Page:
While the LFIP does not contain any provisions on age assessment, the RFIP provides guidance regarding the role of age assessment in the identification of unaccompanied children applicants. The Regulation states that where the applicant claims to be of minor age, but does not possess any identity documents indicating his or her age, the governorates shall conduct a “comprehensive age determination” consisting of a physical and psychological assessment.[9] The applicant shall be notified as to the reason of this referral and the age assessment proceedings that will be undertaken.[10]

If the age assessment exercise indicates without a doubt that the applicant is 18 years of age or older, he or she shall be treated as an adult. If the age assessment fails to establish conclusively whether the applicant is above or below 18 years of age, the applicant’s reported age shall be accepted to be true.

While neither the LFIP nor the RFIP make any provisions regarding the methods to be used in age assessment examinations on international protection applicants, according to the guidelines of the State Agency for Forensic Medicine, for the purpose of age assessment examinations, physical examination and radiography data of the person (including of elbows, wrists, hands, shoulders, pelvis and teeth) are listed as primary sources of evaluation. No reference is made to any psycho-social assessment of the person. Also, according to the (then) Ministry of Family and Social Services’ 2015 Directive on unaccompanied children, the PDMM issue a medical report on the physical condition of the children before placing them in Ministry premises.[11]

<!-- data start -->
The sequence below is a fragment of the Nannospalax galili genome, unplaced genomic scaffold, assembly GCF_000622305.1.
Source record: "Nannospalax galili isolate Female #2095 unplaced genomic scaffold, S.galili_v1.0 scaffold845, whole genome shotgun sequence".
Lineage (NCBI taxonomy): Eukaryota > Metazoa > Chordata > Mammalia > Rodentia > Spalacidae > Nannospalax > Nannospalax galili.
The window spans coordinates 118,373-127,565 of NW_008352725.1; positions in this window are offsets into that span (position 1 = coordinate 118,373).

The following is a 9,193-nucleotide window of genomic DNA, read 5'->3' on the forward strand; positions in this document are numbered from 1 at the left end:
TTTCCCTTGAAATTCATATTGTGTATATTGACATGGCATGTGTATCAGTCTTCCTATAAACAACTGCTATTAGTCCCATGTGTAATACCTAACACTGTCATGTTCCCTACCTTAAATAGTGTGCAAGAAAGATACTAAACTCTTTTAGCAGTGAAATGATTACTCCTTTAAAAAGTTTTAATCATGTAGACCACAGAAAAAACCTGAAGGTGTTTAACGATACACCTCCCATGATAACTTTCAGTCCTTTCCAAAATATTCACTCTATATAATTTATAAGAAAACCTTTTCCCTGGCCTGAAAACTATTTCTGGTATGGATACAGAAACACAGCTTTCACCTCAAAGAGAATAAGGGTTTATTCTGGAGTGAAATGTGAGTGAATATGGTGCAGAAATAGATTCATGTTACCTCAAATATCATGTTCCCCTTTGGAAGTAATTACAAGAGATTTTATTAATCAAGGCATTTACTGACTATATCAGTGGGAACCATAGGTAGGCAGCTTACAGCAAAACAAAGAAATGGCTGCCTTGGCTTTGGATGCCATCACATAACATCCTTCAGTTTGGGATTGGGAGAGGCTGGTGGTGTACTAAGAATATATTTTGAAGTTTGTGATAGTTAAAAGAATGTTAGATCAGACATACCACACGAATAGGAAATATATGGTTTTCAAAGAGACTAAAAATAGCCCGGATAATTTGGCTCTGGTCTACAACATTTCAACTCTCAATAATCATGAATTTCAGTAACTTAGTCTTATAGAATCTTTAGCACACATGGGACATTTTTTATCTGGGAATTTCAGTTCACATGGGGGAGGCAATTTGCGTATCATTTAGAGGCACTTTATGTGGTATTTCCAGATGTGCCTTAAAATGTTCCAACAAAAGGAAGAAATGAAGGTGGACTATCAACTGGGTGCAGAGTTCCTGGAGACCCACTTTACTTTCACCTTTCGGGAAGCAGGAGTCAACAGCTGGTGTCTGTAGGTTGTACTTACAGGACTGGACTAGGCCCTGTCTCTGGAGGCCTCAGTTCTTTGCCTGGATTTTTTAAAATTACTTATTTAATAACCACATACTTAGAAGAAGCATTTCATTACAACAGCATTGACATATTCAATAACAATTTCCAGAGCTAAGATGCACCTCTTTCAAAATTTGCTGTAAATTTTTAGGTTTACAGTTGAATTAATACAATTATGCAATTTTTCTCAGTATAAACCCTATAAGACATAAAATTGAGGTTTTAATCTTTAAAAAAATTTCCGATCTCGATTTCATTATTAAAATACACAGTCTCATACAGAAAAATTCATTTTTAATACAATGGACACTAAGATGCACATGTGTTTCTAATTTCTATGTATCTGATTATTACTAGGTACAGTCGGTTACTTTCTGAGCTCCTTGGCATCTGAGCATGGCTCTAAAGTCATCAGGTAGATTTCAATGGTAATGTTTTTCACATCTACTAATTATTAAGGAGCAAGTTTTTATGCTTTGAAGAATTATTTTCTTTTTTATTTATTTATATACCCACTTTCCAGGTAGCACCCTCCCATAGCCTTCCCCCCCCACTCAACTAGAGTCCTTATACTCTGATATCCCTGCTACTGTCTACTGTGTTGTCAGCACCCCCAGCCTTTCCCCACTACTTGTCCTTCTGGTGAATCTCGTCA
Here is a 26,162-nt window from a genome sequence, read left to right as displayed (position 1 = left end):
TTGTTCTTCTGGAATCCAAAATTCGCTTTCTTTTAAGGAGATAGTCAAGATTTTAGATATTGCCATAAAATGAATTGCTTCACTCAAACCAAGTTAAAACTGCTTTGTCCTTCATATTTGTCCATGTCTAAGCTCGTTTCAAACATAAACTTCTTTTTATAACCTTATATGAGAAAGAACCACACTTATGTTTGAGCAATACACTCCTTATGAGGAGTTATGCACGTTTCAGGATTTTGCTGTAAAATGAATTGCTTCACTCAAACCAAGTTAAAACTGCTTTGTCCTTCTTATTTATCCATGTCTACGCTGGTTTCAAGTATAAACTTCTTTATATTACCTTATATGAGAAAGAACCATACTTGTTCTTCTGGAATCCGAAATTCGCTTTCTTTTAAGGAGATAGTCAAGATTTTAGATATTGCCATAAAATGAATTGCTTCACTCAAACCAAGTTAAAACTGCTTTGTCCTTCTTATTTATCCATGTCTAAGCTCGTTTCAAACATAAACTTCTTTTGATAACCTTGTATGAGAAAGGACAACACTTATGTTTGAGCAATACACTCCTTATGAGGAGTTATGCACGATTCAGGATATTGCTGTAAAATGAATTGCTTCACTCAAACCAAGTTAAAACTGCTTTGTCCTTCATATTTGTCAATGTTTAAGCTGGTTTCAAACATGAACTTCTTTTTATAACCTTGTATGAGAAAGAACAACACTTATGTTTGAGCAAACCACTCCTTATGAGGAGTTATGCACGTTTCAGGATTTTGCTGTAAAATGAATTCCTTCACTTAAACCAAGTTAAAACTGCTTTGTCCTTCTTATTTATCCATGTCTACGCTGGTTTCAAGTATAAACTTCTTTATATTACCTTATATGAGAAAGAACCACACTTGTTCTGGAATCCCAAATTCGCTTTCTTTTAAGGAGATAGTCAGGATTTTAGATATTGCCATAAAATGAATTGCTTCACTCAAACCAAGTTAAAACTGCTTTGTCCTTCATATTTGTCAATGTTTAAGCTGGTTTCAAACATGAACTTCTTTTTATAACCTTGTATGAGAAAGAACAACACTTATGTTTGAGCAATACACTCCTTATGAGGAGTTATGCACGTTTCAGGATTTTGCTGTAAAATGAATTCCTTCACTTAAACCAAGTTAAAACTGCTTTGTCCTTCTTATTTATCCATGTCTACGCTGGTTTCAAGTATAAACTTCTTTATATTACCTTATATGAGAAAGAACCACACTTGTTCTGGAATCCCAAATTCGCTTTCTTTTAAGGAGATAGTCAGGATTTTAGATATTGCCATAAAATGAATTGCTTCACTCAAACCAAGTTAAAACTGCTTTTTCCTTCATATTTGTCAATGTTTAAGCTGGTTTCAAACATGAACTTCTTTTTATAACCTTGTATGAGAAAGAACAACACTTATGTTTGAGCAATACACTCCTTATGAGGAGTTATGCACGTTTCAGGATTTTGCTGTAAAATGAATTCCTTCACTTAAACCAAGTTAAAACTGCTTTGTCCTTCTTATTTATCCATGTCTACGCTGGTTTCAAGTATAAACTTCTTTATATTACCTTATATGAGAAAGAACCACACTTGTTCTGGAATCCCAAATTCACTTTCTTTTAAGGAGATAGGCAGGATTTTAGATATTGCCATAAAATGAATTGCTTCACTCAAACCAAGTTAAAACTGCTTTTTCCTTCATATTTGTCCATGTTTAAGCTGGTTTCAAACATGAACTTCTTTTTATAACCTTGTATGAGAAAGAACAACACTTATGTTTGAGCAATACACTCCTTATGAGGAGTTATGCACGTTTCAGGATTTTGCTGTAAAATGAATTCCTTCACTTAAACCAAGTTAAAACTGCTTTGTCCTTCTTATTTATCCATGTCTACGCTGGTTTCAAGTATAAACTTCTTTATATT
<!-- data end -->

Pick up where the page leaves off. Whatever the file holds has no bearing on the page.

In practice, bone tests are applied to assess the age of unaccompanied children referred to the Ministry of Family and Social Services to be taken into care.[12] The accuracy of tests on the jawbone can range between +2/-2 years older or younger. If a test result indicates a child is aged 16 give or take two years, then the authorities still tend to interpret the assessment at the upper threshold.[13]

To stop this practice, previous legal actions from the Ankara Bar Association and SGDD-ASAM have obtained protection orders for children in order to secure their placement in public institutions for children.[14] If the bone test determines the child to be younger than 17, the Ministry can also conduct a psychosocial assessment.